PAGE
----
Who is Sigmar Polke?
A tortured soul who lived through some of the most harrowing WW2 events, Sigmar Polke is hard to define as an artist. He was a lifelong experimentalist who tried on multiple identities, exploring abstract realms of photography, painting, film, and mixed media. His work is laced with social and political commentary, and he is often referred to as the “anti-artist” who tried to subvert modern forms of art and pop art appropriation.
Polke’s works from the mid-1960s (his Capitalist Realism era) remain his most popular and have sold handsomely at auction. In 2007, Raster-dot painting Strand (Beach), sold for $5.3 million at Christie’s. Several years later, City Painting II and Jungle sold for $7.4 million and $9.2 million, respectively.
|Born||February 13, 1941|
|Died||June 10, 2010|
|Mediums||Painting, Sculpture, Photography, Filmmaking, Performance|
|Movements||Capitalist Realism, Pop Art|
Sigmar Polke Biography
Labeled as one of the most influential artists of the post-war era, Sigmar Polke was born in the small town of Oels, Poland. He was one of eight children and raised in a poor household. In 1945, he fled with his family to Thuringia, Germany when the Germans were expelled from various Eastern European countries following WW2. Eventually, his family settled in West Germany when they had to escape the Communist regime in East Germany. As a child, Polke used art to cope with the tragic loss and fear that surrounded his upbringing.
Originally, Polke trained as a glass painter and was an apprentice in a Düsseldorf factory. He later enrolled at the Düsseldorf Arts Academy in 1961 and studied under contemporary German artists, including renowned teacher and performance artist Joseph Beuys. The 60s were a transformative period not only for Polke, but for Germany at large. The country was going through major political and social changes influenced by a rapid cultural shift following the war. This burgeoning energy allowed Polke to freely experiment with all kinds of mediums and unconventional forms of art, much of which had deep political messages.
Sigmar Polke Artistic Style and Career
Due to his wide range of mediums and subject matter, Polke’s style is rather hard to pin down. While he is most known for his paintings and photographs, he also created films, installations, prints, stained glass windows, and 3D lightboxes.
Some of Polke’s most popular works include paintings from early on in his career, specifically his Rasterbild and Capitalism Realism pieces. Rasterbild, or Raster-dot, is a technique similar to Lichtenstein’s Ben-Day dots that use tiny dots of paint (or other material) to create a larger image. The technique mimics the appearance of printed images in newspapers and posters and was used in famous paintings such as Girlfriend I and Rasterbild mit Palmen.
Capitalist Realism, on the other hand, was an entirely new movement started by Polke and two of his German contemporaries. The movement heavily critiqued Pop Art and its commodification of images, and was a reaction against the nationalistic Soviet Social Realism. The latter style dominated Soviet art from 1932 to 1988 and was characterized by idealistic depictions of Soviet life. Polke despised what he viewed as false narratives of happiness and joy presented by pop art and the ideals of western capitalism. Polke’s ability to confront social and political themes in a carefully executed manner is apparent in works such as Flüchtende, which depicts refugees fleeing their country, to Amerikanisch-Mexikanische Grenze, an emotional painting of men dragging themselves over the border of Mexico to the United States.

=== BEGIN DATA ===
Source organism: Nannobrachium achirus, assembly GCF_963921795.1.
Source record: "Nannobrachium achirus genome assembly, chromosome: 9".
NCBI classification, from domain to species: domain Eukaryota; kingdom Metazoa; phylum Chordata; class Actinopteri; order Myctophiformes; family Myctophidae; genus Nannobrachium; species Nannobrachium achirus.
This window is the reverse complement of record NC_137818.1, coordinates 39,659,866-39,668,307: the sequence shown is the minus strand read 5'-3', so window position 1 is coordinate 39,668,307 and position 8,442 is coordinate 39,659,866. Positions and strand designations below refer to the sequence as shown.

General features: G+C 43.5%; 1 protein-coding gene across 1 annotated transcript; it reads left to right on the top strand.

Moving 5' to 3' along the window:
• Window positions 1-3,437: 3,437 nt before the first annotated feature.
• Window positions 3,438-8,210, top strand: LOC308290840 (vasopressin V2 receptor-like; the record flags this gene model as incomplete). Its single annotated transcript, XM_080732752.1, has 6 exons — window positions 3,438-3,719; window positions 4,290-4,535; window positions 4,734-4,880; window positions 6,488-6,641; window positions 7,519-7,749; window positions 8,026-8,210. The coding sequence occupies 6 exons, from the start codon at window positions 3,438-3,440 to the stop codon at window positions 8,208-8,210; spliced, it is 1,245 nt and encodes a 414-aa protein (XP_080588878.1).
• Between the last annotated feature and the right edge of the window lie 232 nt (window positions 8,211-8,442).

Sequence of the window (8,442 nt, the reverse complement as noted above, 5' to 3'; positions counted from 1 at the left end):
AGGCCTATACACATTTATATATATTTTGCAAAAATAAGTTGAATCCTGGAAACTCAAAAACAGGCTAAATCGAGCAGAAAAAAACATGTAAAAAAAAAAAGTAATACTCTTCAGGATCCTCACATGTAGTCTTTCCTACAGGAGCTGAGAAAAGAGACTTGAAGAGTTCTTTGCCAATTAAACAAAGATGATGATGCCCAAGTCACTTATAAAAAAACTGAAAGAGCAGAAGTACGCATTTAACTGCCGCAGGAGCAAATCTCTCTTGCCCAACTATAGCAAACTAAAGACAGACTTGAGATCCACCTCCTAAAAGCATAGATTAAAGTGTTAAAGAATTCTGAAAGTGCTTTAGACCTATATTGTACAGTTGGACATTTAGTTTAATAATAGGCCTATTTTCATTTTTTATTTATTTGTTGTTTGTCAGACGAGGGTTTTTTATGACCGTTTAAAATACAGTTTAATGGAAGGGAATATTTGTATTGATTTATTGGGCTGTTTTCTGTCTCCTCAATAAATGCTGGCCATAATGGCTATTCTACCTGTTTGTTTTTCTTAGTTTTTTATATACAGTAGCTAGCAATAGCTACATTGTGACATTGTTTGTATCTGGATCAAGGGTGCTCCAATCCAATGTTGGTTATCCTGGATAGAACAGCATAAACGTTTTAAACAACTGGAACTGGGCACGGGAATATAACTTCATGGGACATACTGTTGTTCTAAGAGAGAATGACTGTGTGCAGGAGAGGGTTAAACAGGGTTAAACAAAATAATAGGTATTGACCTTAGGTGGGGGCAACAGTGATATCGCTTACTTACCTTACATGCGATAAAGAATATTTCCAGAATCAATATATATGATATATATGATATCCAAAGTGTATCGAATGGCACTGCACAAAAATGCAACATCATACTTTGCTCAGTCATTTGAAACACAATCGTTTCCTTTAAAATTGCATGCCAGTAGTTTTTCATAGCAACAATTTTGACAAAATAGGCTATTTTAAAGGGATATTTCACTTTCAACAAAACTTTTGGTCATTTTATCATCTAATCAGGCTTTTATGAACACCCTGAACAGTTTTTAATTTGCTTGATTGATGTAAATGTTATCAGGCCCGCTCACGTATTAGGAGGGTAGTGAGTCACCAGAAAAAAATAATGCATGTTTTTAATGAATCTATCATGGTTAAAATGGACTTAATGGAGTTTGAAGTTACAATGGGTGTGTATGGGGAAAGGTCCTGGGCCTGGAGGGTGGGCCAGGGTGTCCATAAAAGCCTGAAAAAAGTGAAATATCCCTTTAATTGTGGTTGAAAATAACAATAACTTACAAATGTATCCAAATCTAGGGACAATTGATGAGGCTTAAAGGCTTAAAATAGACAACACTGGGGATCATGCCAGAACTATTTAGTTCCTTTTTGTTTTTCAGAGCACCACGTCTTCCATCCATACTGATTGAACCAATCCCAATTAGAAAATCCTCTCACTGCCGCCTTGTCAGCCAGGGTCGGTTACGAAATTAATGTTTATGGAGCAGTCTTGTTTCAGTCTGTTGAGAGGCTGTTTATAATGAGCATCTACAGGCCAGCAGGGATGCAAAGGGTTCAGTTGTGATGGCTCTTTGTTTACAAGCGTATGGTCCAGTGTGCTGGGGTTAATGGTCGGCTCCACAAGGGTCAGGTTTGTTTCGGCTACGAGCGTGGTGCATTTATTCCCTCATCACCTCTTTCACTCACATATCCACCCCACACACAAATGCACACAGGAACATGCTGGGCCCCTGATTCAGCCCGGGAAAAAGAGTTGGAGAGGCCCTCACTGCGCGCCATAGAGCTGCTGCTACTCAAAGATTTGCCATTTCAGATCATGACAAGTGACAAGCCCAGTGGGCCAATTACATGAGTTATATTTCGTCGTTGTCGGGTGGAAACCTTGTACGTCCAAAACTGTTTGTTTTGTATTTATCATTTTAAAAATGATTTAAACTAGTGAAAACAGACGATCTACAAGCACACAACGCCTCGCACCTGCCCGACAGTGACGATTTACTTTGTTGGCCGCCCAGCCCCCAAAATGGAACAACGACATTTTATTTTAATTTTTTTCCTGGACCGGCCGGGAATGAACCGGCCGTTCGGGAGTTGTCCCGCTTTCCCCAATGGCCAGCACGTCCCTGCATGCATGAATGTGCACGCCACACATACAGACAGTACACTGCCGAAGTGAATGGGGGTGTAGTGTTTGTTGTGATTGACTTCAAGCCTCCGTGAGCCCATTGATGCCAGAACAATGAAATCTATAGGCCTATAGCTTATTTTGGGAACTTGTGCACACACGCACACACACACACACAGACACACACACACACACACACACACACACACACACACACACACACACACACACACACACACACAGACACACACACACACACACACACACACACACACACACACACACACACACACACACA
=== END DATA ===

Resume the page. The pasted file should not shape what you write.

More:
Polke is also known for experimenting with unsuspecting chemical materials and their reactions together, including uranium, meteorite dust, soot, arsenic and snail mucus. Throughout the 70s and 80s he continued to experiment with unconventional techniques and would mix together solvents and varnishes for entirely new textures. In 2002 he developed “machine painting”, where he altered images on the computer and then photographically transferred them onto large sheets of fabric.
Surprisingly, Polke’s first exhibition was organized with friends at a butcher shop in Düsseldorf where he first introduced the concept of Capitalist Realism, which ultimately launched his career. He began doing solo shows in 1966 at the Galerie René Block in West Berlin, and later at the Galerie Michael Werner. In 1972 he was featured in documenta 5, an enormous retrospective featuring 222 artists. During his lifetime, he was included in numerous international biennales and received the prestigious Golden Lion award in 1986 and the Carnegie Prize in 1995.
Sigmar Polke Featured Works
Hallo Shiva (1974)
Lithograph on paper
Polke made Hallo Shiva while living in Düsseldorf. The abstract piece features multiple images divided into eight rectangles and combines a variety of pop art references. The upper quadrants feature four comic strip images with a bird sitting atop planet Saturn, while the lower quadrants use film stills of a nake woman and figures standing on top of a building. The images are all somewhat manipulated and superimposed onto each other, for a layered, abstract effect.
Girlfriend I (1967)
Lithograph on paper
An example of Rasterbild, Girlfriend I simulates the visual effects printing and advertising for an enlarged image that appears commercial in nature. Two young, smiling women are depicted in a field of black dots, their eyes deep set and dark, adding an eerie feeling to the lithograph.
Acrylic paint and dry pigment on fabric
Featured in the MoMA’s Alibis exhibition, Watchtower uses Polke’s Capitalist Realism style with an image of a sinister-looking watchtower. The image is abstracted and layered with various materials, including commercial yard goods and mesh. The multiple layers add depth and intensity to the piece, and give the work an ominous, looming feel.
Sigmar Polke Collections & Exhibits